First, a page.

Ministers are to consider changing the rules limiting women's combat roles in the armed forces, the BBC has learned.
BBC NEWS | UK | Women's front-line role reviewed
I am curious to the positions held by members of this forum on this topic. Having been in the Marine Corps infantry and experienced combat I think this is a horribly misguided effort of egalitarianism. None of my opinions are sexist by any means.
1. Women do not have the upper body strength equivalant to that of a man. They physically do not have the strength to effectively carry and then efficiently deploy a weapon in combat such as the Squad Automatic Weapon, AT-4, or any type of additional combat arms outside of their primary weapon. Of course there is exceptions, and I am sure some women are stronger than most of the Marines I served with, but I am speaking in general terms. When I was in Iraq I was carrying on average of 80-90 lbs of gear in 100+ degree heat, sometimes for hours. I am not looking for 'wow' or for people to think I am tough, I am merely highlighting the very realistic circumstances that need to be considered. This is the probably the pill hardest for women to swallow when discussing the debate due to the nature of it basically calling them physically inferior to men.
2. Former head of the Army, General Sir Mike Jackson, told The Politics Show he believed any change could lead to "concerns that operational effectiveness, particularly in the infantry, could be and probably would be, jeopardised".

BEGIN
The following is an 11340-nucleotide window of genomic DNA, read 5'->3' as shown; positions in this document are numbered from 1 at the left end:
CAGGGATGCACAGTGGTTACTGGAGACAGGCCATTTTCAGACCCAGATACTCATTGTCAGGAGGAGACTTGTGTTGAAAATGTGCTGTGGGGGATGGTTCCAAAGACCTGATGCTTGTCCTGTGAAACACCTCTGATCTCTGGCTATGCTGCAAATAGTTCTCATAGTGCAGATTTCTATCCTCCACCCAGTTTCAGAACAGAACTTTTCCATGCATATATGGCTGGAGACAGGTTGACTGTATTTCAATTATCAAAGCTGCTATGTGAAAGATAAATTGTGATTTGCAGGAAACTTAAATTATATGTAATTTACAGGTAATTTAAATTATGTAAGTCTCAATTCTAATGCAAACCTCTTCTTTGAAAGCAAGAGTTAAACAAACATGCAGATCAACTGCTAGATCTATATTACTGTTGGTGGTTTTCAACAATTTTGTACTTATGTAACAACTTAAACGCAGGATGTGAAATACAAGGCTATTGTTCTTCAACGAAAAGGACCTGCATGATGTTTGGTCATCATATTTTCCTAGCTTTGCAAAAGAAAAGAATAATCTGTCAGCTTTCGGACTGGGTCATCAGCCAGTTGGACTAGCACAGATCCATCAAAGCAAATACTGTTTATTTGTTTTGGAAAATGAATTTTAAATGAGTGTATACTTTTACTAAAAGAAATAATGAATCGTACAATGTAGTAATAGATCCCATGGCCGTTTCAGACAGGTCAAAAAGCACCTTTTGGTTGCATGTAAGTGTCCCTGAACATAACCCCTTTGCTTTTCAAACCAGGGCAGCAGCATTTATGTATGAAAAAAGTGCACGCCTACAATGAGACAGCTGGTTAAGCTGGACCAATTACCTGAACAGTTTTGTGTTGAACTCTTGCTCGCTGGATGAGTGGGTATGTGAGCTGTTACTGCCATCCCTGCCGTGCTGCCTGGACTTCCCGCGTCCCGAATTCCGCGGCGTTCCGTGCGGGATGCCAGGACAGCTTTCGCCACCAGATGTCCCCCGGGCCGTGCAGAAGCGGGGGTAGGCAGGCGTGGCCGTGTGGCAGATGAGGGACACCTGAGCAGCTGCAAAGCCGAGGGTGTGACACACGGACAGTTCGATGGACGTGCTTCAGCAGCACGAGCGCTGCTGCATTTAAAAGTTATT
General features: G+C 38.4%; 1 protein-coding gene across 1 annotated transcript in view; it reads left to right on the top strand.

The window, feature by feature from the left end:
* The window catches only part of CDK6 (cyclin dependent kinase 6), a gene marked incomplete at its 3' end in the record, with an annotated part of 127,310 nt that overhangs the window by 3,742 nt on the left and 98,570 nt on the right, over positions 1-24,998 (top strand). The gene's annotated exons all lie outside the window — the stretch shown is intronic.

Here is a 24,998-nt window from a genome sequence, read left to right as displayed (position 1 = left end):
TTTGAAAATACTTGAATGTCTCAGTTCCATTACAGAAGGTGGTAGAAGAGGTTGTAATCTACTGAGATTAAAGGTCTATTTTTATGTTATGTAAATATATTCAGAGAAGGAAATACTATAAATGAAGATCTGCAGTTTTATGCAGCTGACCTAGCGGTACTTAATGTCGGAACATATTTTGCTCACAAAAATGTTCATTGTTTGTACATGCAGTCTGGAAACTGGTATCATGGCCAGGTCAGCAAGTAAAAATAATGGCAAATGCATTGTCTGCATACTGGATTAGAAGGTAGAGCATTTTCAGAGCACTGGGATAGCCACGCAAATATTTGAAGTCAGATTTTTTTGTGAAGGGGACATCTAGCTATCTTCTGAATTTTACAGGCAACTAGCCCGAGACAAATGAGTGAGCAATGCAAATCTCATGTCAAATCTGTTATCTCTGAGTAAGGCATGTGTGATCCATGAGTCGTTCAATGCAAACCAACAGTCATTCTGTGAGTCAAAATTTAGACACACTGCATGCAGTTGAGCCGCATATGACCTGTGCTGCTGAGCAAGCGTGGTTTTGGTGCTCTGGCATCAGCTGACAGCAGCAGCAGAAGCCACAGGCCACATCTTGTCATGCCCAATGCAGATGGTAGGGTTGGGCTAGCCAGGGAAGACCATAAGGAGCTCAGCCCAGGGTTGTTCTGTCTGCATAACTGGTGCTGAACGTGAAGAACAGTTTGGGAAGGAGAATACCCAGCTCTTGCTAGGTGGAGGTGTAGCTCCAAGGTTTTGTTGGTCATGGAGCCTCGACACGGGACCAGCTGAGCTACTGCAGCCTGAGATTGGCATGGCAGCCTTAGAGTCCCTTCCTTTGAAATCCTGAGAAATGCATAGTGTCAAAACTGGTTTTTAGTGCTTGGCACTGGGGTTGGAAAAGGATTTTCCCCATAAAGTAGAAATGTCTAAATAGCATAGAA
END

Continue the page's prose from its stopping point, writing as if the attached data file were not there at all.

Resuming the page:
History has shown that the presence of women in combat had very adverse of effect of men in combat.
For example, it is a common misperception that Israel allows women in combat units. In fact, women have been barred from combat in Israel since 1950, when a review of the 1948 Arab-Israeli War showed how harmful their presence could be. The study revealed that men tried to protect and assist women rather than continue their attack. As a result, they not only put their own lives in greater danger, but also jeopardized the survival of the entire unit. The study further revealed that unit morale was damaged when men saw women killed and maimed on the battlefield," Luddy said.
Debunking the Israeli 'women in combat' myth
3. Political ramifications. The United States, or any nation for that manner is simply not ready, and will never be ready, for the sight of mothers and daughters coming home in body bags in large numbers. The obvious question then to be asked is 'What makes it acceptable to have fathers and son brought home in body bags?' The answer is that's just the way it has been, so we've grown accustomed. If women had combat roles all along then it would be a different story.
I wouldn't want to be the one to tell this Lt. Ripley, but I will sure as hell tell it to Jessica Lynch.